Wrong is Right



Wrong is Right bills itself as comedy, but it works better as a mediocre spy thriller with occasional bursts of humor. It largely fails as a comedy because, for the most part, it’s often hard to tell at what they were aiming their humor. As political satire, it’s too broad and too tame to be effective.

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As a spy thriller, the plot is a mish-mash that falls apart in a second if stop to think that long. Sean Connery plays a globetrotting TV journalist whose exploits are bigger news than the events he reports. George Grizzard is an embattled American President and Leslie Nielsen is his political rival. We also have a black female Vice-President (Rosalind Cash), a hawkish (and slightly unhinged) general (Robert Conrad), a Qaddafi-like terrorist leader (Henry Silva) and a Saudi king (Ron Moody) who may or may not be losing his mind. Add a variety of spys, spooks and arms dealers (John Saxon, Katherine Ross, G.D. Spradlin and Hardy Kruger) and you have a big, talented cast with not much to do.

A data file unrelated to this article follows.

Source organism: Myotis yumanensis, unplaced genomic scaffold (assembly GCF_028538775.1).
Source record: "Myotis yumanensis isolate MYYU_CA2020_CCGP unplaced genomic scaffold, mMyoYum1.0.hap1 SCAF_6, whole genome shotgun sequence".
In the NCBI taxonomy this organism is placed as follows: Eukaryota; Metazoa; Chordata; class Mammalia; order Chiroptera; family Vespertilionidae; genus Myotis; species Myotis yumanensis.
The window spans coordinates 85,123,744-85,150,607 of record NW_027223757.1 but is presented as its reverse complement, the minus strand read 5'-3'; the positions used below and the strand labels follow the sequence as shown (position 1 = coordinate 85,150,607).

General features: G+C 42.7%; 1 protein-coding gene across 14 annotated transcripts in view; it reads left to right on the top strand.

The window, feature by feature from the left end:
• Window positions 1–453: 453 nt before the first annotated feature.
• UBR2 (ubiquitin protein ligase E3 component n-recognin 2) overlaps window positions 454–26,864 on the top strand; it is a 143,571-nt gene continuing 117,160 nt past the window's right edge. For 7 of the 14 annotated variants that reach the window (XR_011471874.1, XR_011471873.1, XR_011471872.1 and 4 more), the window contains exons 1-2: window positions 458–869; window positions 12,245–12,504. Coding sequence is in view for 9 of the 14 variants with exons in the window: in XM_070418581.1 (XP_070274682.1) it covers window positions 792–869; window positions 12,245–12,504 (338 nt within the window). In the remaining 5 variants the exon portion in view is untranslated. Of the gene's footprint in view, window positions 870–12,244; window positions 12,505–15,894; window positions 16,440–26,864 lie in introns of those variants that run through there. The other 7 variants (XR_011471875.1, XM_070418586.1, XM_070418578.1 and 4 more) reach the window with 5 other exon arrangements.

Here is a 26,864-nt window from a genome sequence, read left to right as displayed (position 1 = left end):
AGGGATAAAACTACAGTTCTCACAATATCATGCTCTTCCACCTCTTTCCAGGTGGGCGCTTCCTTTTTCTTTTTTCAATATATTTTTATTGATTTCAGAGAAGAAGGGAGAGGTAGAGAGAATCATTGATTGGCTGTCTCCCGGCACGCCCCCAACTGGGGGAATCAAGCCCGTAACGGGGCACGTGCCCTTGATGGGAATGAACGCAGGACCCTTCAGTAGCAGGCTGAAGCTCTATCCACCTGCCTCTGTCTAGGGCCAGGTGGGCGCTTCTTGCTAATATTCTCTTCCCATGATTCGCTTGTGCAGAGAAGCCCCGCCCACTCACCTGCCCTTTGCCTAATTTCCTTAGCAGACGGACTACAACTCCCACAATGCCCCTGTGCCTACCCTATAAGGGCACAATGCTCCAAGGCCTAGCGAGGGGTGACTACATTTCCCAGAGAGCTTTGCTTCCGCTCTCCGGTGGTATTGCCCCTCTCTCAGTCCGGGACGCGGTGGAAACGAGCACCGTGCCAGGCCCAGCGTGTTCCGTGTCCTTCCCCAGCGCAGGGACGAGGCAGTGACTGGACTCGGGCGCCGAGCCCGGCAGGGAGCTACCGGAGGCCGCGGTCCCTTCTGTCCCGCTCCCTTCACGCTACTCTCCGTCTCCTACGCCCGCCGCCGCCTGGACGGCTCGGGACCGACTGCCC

What makes Wrong Is Right significant in this post-9/11 world, despite its failings as movie, is its unnerving prescience about the future of terrorism and America’s place in the world. The novel on which this film was based, The Better Angels by Charles McCarry, can claim the distinction of inventing the idea of the suicide bomber. The idea of the U.S. going to war in the Middle East over dubious claims of terrorists possessing weapons of mass destruction, specifically atomic bombs, is central to the plot. The discovery of the aforementioned bombs dangling from an antenna on top of the World Trade Center is probably far more chilling now than the filmmakers could ever have intended.

The original novel, and most of McCarry’s work, was quite well-reviewed and it’s a shame that a better movie couldn’t have been made from it. The book was a serious spy thriller and had the filmmakers taken the material seriously, they might have come up with something worthy of the talent involved.

As it is, I suspect the producers wanted to take a page out of Stanley Kubrick‘s Dr. Strangelove, by adapting a serious work of fiction into a doomsday comedy. The mushroom cloud behind Sean Connery in the film’s advertising seems to make that connection explicit. Unfortunately, the film lacks Kubrick’s audacity and therefore lightning did not strike twice.

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